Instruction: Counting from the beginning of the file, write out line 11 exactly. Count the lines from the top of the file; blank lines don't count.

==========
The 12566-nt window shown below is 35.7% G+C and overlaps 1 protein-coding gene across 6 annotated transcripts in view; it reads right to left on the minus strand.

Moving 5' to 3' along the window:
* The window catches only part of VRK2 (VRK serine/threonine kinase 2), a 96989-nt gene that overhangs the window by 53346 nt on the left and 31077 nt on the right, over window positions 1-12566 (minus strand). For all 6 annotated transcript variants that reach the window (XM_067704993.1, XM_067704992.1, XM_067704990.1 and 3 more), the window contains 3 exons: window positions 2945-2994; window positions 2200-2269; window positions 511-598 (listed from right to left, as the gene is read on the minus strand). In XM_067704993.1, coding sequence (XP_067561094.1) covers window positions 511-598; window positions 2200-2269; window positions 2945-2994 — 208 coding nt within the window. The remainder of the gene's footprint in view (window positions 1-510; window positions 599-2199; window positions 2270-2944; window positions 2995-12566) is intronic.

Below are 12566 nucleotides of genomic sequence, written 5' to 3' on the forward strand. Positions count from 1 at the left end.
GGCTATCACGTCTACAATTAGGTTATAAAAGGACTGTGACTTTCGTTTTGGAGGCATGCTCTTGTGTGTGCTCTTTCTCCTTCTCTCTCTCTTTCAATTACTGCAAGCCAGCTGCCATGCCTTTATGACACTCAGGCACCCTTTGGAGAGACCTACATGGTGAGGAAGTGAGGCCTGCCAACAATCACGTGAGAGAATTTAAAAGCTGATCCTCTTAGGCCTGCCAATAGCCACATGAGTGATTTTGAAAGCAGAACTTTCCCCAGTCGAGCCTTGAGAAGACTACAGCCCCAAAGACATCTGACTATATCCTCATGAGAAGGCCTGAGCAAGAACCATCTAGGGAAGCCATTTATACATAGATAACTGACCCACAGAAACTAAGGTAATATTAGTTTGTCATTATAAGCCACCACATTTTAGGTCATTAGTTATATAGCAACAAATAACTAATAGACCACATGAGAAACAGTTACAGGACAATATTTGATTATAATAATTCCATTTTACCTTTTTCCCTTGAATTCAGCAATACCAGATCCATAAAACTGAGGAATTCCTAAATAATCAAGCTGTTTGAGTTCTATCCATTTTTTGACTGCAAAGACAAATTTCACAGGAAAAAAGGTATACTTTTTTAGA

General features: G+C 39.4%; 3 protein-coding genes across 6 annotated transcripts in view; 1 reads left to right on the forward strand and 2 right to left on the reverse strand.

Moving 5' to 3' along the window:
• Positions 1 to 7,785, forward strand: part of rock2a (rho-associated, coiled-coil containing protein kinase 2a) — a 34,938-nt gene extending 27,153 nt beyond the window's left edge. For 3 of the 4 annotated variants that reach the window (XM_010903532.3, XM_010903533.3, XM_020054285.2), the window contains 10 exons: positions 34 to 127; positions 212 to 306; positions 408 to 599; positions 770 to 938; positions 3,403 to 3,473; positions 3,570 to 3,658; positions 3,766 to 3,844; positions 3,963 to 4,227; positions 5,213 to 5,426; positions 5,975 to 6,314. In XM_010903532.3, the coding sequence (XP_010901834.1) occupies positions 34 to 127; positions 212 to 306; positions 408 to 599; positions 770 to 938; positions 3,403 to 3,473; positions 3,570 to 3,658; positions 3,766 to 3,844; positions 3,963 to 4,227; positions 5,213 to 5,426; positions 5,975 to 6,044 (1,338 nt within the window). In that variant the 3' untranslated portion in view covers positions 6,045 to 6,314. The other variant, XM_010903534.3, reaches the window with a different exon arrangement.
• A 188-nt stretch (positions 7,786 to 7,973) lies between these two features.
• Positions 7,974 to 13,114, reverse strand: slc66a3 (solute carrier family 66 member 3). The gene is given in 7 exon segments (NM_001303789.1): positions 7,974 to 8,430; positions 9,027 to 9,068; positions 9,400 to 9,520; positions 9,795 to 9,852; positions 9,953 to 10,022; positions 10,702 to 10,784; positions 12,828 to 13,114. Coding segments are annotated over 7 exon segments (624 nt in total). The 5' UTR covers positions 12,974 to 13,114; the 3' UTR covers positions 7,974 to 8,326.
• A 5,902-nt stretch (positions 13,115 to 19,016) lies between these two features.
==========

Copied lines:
• A 5,902-nt stretch (positions 13,115 to 19,016) lies between these two features.